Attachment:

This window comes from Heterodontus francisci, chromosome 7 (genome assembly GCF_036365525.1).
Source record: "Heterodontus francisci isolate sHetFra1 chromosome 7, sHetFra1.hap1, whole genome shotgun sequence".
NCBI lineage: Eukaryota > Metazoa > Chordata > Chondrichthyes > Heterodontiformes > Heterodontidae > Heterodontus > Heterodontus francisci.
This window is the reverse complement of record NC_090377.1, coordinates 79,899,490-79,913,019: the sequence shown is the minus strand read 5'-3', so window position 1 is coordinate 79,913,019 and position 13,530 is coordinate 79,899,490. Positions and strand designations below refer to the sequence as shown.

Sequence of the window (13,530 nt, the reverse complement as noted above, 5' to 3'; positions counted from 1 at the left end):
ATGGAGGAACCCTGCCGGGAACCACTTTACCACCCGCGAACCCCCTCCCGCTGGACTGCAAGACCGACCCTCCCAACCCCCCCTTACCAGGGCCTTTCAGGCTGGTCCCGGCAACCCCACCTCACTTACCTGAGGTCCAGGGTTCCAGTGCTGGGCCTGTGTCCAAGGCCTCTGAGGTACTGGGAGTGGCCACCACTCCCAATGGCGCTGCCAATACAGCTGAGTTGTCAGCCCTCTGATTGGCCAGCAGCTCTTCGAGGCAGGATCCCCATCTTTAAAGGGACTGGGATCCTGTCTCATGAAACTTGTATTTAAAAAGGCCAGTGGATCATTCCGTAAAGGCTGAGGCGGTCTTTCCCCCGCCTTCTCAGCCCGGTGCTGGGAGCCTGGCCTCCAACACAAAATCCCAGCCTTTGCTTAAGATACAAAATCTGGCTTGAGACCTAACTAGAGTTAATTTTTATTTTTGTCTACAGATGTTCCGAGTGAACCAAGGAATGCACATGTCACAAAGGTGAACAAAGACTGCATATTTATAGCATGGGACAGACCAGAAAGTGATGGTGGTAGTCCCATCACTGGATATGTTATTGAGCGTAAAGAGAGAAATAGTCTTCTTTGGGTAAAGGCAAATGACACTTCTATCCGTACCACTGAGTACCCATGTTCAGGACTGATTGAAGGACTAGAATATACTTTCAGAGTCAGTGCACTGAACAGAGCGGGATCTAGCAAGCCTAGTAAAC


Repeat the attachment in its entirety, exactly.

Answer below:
This window comes from Heterodontus francisci, chromosome 7 (genome assembly GCF_036365525.1).
Source record: "Heterodontus francisci isolate sHetFra1 chromosome 7, sHetFra1.hap1, whole genome shotgun sequence".
NCBI lineage: Eukaryota > Metazoa > Chordata > Chondrichthyes > Heterodontiformes > Heterodontidae > Heterodontus > Heterodontus francisci.
This window is the reverse complement of record NC_090377.1, coordinates 79,899,490-79,913,019: the sequence shown is the minus strand read 5'-3', so window position 1 is coordinate 79,913,019 and position 13,530 is coordinate 79,899,490. Positions and strand designations below refer to the sequence as shown.

Sequence of the window (13,530 nt, the reverse complement as noted above, 5' to 3'; positions counted from 1 at the left end):
ATGGAGGAACCCTGCCGGGAACCACTTTACCACCCGCGAACCCCCTCCCGCTGGACTGCAAGACCGACCCTCCCAACCCCCCCTTACCAGGGCCTTTCAGGCTGGTCCCGGCAACCCCACCTCACTTACCTGAGGTCCAGGGTTCCAGTGCTGGGCCTGTGTCCAAGGCCTCTGAGGTACTGGGAGTGGCCACCACTCCCAATGGCGCTGCCAATACAGCTGAGTTGTCAGCCCTCTGATTGGCCAGCAGCTCTTCGAGGCAGGATCCCCATCTTTAAAGGGACTGGGATCCTGTCTCATGAAACTTGTATTTAAAAAGGCCAGTGGATCATTCCGTAAAGGCTGAGGCGGTCTTTCCCCCGCCTTCTCAGCCCGGTGCTGGGAGCCTGGCCTCCAACACAAAATCCCAGCCTTTGCTTAAGATACAAAATCTGGCTTGAGACCTAACTAGAGTTAATTTTTATTTTTGTCTACAGATGTTCCGAGTGAACCAAGGAATGCACATGTCACAAAGGTGAACAAAGACTGCATATTTATAGCATGGGACAGACCAGAAAGTGATGGTGGTAGTCCCATCACTGGATATGTTATTGAGCGTAAAGAGAGAAATAGTCTTCTTTGGGTAAAGGCAAATGACACTTCTATCCGTACCACTGAGTACCCATGTTCAGGACTGATTGAAGGACTAGAATATACTTTCAGAGTCAGTGCACTGAACAGAGCGGGATCTAGCAAGCCTAGTAAAC